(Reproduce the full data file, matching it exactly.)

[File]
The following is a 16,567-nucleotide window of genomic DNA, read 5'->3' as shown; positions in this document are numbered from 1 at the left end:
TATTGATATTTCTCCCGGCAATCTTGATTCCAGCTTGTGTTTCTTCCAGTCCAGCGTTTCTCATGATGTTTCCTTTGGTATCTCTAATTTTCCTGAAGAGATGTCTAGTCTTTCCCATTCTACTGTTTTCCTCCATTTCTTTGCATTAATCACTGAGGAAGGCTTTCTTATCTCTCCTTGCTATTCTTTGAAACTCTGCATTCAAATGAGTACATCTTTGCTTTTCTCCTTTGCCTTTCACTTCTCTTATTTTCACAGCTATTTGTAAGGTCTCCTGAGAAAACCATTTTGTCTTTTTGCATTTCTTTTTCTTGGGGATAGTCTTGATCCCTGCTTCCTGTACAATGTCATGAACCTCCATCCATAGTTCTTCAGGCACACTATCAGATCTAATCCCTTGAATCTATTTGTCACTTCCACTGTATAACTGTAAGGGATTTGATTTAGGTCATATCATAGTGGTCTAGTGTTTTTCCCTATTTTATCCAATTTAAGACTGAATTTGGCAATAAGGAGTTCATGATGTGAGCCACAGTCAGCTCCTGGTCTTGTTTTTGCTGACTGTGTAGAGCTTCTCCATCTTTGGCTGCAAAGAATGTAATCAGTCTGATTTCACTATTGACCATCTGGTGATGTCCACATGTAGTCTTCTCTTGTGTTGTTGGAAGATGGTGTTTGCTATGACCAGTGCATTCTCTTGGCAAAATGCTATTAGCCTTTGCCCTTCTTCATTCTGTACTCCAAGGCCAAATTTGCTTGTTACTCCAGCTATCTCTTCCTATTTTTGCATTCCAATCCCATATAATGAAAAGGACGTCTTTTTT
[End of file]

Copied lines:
The following is a 16,567-nucleotide window of genomic DNA, read 5'->3' as shown; positions in this document are numbered from 1 at the left end:
TATTGATATTTCTCCCGGCAATCTTGATTCCAGCTTGTGTTTCTTCCAGTCCAGCGTTTCTCATGATGTTTCCTTTGGTATCTCTAATTTTCCTGAAGAGATGTCTAGTCTTTCCCATTCTACTGTTTTCCTCCATTTCTTTGCATTAATCACTGAGGAAGGCTTTCTTATCTCTCCTTGCTATTCTTTGAAACTCTGCATTCAAATGAGTACATCTTTGCTTTTCTCCTTTGCCTTTCACTTCTCTTATTTTCACAGCTATTTGTAAGGTCTCCTGAGAAAACCATTTTGTCTTTTTGCATTTCTTTTTCTTGGGGATAGTCTTGATCCCTGCTTCCTGTACAATGTCATGAACCTCCATCCATAGTTCTTCAGGCACACTATCAGATCTAATCCCTTGAATCTATTTGTCACTTCCACTGTATAACTGTAAGGGATTTGATTTAGGTCATATCATAGTGGTCTAGTGTTTTTCCCTATTTTATCCAATTTAAGACTGAATTTGGCAATAAGGAGTTCATGATGTGAGCCACAGTCAGCTCCTGGTCTTGTTTTTGCTGACTGTGTAGAGCTTCTCCATCTTTGGCTGCAAAGAATGTAATCAGTCTGATTTCACTATTGACCATCTGGTGATGTCCACATGTAGTCTTCTCTTGTGTTGTTGGAAGATGGTGTTTGCTATGACCAGTGCATTCTCTTGGCAAAATGCTATTAGCCTTTGCCCTTCTTCATTCTGTACTCCAAGGCCAAATTTGCTTGTTACTCCAGCTATCTCTTCCTATTTTTGCATTCCAATCCCATATAATGAAAAGGACGTCTTTTTT